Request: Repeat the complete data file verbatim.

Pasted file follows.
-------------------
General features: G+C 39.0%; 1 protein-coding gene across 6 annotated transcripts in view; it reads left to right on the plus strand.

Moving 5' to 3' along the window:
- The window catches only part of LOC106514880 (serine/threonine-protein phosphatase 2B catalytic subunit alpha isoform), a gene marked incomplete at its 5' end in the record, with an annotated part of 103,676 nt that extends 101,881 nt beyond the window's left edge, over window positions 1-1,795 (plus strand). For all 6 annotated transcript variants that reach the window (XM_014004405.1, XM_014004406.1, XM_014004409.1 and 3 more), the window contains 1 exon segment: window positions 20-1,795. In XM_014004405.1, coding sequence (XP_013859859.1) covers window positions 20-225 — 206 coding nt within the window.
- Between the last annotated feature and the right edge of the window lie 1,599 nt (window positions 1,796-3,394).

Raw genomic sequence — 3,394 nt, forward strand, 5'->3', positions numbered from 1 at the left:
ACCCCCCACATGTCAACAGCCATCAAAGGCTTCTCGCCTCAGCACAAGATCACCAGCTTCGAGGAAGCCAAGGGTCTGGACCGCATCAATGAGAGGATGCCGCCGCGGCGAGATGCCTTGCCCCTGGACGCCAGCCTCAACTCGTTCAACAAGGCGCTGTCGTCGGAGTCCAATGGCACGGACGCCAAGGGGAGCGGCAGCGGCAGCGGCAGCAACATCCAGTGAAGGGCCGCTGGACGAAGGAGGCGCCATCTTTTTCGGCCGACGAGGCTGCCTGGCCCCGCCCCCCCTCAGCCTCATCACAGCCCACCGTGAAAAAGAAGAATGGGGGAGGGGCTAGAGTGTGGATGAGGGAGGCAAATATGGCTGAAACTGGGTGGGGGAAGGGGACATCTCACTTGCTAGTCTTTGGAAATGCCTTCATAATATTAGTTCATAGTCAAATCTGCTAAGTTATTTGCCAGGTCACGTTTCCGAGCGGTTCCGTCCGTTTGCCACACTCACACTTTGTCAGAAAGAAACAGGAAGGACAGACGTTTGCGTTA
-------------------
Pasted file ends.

General features: G+C 39.0%; 1 protein-coding gene across 6 annotated transcripts in view; it reads left to right on the plus strand.

Moving 5' to 3' along the window:
- The window catches only part of LOC106514880 (serine/threonine-protein phosphatase 2B catalytic subunit alpha isoform), a gene marked incomplete at its 5' end in the record, with an annotated part of 103,676 nt that extends 101,881 nt beyond the window's left edge, over window positions 1-1,795 (plus strand). For all 6 annotated transcript variants that reach the window (XM_014004405.1, XM_014004406.1, XM_014004409.1 and 3 more), the window contains 1 exon segment: window positions 20-1,795. In XM_014004405.1, coding sequence (XP_013859859.1) covers window positions 20-225 — 206 coding nt within the window.
- Between the last annotated feature and the right edge of the window lie 1,599 nt (window positions 1,796-3,394).

Raw genomic sequence — 3,394 nt, forward strand, 5'->3', positions numbered from 1 at the left:
ACCCCCCACATGTCAACAGCCATCAAAGGCTTCTCGCCTCAGCACAAGATCACCAGCTTCGAGGAAGCCAAGGGTCTGGACCGCATCAATGAGAGGATGCCGCCGCGGCGAGATGCCTTGCCCCTGGACGCCAGCCTCAACTCGTTCAACAAGGCGCTGTCGTCGGAGTCCAATGGCACGGACGCCAAGGGGAGCGGCAGCGGCAGCGGCAGCAACATCCAGTGAAGGGCCGCTGGACGAAGGAGGCGCCATCTTTTTCGGCCGACGAGGCTGCCTGGCCCCGCCCCCCCTCAGCCTCATCACAGCCCACCGTGAAAAAGAAGAATGGGGGAGGGGCTAGAGTGTGGATGAGGGAGGCAAATATGGCTGAAACTGGGTGGGGGAAGGGGACATCTCACTTGCTAGTCTTTGGAAATGCCTTCATAATATTAGTTCATAGTCAAATCTGCTAAGTTATTTGCCAGGTCACGTTTCCGAGCGGTTCCGTCCGTTTGCCACACTCACACTTTGTCAGAAAGAAACAGGAAGGACAGACGTTTGCGTTA